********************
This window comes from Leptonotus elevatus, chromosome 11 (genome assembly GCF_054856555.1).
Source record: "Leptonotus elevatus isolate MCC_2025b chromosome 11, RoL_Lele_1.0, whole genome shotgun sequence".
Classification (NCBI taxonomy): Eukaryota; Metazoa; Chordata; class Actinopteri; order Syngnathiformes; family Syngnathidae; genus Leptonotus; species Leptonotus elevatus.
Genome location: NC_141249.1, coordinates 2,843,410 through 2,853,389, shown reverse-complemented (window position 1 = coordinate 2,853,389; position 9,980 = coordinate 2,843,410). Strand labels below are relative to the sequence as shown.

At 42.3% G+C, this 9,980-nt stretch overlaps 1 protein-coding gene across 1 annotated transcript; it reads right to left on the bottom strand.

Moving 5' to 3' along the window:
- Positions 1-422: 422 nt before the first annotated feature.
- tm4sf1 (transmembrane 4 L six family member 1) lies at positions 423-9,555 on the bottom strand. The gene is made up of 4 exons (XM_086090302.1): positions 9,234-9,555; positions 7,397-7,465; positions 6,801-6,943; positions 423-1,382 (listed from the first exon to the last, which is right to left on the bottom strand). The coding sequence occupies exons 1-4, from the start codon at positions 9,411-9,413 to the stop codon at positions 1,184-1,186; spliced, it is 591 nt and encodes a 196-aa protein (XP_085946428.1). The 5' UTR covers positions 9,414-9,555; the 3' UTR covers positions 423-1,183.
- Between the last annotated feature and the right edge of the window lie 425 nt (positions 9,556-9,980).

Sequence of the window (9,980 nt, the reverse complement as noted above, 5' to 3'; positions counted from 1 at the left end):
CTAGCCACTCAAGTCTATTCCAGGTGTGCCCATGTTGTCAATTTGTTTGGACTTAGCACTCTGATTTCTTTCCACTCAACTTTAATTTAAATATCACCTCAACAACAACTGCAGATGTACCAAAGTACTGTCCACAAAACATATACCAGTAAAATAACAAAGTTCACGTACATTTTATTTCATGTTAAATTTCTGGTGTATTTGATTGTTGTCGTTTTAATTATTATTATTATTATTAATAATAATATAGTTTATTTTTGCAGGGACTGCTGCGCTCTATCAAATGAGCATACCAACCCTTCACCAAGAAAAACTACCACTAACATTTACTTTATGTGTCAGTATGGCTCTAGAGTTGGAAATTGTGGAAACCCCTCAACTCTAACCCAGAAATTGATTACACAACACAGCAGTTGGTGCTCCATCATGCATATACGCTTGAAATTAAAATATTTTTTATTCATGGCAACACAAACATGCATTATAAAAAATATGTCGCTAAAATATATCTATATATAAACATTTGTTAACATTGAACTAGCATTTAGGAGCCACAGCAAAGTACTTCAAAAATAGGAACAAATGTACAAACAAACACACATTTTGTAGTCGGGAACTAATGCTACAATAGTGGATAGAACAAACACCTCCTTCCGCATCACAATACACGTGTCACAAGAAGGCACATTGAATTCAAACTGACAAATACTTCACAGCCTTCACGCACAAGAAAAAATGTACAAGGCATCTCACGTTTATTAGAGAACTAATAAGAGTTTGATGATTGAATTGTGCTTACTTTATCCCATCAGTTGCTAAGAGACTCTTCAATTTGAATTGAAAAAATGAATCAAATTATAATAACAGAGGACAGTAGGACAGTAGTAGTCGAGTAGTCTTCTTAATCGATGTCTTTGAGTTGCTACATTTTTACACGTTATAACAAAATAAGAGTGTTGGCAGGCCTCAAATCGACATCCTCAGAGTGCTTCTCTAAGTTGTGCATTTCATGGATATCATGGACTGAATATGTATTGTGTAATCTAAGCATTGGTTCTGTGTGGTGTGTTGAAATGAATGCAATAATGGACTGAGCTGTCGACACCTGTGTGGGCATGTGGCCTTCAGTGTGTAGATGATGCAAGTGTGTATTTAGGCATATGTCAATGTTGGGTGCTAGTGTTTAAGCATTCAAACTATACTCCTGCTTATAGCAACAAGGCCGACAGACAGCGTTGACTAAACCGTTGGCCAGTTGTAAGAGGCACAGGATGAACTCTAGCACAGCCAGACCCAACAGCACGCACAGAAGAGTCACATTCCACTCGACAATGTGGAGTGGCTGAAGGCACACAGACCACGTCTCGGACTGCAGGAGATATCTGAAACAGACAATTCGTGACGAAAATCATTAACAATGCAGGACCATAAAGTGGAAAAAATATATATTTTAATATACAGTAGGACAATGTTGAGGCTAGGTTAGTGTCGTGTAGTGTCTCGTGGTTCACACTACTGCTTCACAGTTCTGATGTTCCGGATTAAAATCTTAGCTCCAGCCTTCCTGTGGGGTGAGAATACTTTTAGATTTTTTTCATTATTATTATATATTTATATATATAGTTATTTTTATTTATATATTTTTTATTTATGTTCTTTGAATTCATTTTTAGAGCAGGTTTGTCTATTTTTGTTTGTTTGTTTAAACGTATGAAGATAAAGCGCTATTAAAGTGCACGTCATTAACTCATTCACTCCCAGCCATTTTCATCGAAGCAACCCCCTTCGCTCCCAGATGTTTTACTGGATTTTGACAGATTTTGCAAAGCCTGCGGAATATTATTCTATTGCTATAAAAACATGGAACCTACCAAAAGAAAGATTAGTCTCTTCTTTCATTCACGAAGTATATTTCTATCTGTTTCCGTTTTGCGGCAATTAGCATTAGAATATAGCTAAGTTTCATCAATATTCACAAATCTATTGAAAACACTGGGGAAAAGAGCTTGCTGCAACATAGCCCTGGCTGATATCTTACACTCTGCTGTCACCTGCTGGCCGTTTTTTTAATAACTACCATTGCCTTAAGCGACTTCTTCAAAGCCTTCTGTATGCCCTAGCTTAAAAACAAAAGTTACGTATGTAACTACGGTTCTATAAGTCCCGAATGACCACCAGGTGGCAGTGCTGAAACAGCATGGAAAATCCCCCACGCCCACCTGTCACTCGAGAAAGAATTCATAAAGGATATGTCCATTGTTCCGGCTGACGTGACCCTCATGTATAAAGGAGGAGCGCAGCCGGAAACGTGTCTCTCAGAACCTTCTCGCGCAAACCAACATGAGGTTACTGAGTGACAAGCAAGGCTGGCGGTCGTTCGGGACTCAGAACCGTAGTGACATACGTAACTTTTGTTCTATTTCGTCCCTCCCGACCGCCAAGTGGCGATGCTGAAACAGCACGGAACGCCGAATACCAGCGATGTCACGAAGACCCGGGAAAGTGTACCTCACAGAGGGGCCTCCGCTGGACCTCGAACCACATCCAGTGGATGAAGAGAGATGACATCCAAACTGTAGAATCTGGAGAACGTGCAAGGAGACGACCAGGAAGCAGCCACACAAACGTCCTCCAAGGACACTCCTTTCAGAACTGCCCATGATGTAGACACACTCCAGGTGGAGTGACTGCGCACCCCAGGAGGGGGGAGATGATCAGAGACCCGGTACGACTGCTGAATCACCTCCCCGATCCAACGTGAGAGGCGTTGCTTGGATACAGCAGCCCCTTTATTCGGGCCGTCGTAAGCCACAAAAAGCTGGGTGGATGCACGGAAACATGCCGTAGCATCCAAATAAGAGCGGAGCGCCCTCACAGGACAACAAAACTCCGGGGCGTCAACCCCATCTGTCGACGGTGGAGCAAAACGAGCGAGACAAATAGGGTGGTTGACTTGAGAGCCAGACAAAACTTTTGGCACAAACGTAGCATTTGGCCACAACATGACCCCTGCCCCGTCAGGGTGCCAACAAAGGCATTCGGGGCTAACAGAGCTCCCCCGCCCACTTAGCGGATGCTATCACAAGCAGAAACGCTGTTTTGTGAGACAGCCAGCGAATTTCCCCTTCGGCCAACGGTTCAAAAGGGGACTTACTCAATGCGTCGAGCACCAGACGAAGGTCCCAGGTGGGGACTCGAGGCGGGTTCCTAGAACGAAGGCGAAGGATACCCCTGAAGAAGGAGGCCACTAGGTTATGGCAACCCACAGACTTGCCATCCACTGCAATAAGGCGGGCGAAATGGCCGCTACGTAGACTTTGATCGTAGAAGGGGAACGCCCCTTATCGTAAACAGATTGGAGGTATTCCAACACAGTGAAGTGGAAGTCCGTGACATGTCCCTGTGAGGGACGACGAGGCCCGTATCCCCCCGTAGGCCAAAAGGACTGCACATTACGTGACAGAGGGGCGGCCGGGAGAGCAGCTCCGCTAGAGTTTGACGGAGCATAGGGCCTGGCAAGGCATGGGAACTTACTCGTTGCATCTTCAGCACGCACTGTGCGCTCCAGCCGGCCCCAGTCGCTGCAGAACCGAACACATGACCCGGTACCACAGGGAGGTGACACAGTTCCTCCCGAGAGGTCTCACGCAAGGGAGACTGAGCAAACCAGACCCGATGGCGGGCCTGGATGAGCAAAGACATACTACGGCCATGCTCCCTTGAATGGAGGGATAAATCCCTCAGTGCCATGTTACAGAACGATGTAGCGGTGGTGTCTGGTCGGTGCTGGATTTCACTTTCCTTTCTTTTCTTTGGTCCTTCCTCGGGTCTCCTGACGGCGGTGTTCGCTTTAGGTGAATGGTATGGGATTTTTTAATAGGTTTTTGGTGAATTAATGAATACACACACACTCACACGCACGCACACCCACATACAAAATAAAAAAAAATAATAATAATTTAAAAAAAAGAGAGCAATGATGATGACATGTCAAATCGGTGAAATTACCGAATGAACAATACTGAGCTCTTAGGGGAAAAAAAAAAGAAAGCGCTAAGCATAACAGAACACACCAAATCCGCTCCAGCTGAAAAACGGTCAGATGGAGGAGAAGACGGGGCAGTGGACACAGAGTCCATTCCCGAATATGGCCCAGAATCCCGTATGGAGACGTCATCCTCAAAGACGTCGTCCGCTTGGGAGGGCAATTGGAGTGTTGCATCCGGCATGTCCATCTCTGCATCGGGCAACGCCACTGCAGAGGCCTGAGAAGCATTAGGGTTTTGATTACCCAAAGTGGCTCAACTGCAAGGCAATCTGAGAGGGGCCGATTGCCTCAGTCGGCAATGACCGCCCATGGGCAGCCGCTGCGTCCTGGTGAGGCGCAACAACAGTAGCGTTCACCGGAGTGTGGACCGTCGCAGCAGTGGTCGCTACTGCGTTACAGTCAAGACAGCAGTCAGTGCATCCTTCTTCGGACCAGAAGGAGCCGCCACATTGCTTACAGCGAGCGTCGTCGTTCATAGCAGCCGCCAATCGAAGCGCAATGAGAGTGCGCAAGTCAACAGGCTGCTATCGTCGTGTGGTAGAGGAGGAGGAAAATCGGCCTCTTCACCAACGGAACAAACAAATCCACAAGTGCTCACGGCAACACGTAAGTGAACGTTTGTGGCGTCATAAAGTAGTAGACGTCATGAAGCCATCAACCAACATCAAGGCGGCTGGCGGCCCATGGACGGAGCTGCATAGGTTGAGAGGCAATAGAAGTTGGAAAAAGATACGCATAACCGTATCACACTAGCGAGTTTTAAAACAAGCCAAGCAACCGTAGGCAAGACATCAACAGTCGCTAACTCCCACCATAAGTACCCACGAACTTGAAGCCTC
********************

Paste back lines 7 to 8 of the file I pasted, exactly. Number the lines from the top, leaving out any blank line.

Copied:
- Positions 1-422: 422 nt before the first annotated feature.
- tm4sf1 (transmembrane 4 L six family member 1) lies at positions 423-9,555 on the bottom strand. The gene is made up of 4 exons (XM_086090302.1): positions 9,234-9,555; positions 7,397-7,465; positions 6,801-6,943; positions 423-1,382 (listed from the first exon to the last, which is right to left on the bottom strand). The coding sequence occupies exons 1-4, from the start codon at positions 9,411-9,413 to the stop codon at positions 1,184-1,186; spliced, it is 591 nt and encodes a 196-aa protein (XP_085946428.1). The 5' UTR covers positions 9,414-9,555; the 3' UTR covers positions 423-1,183.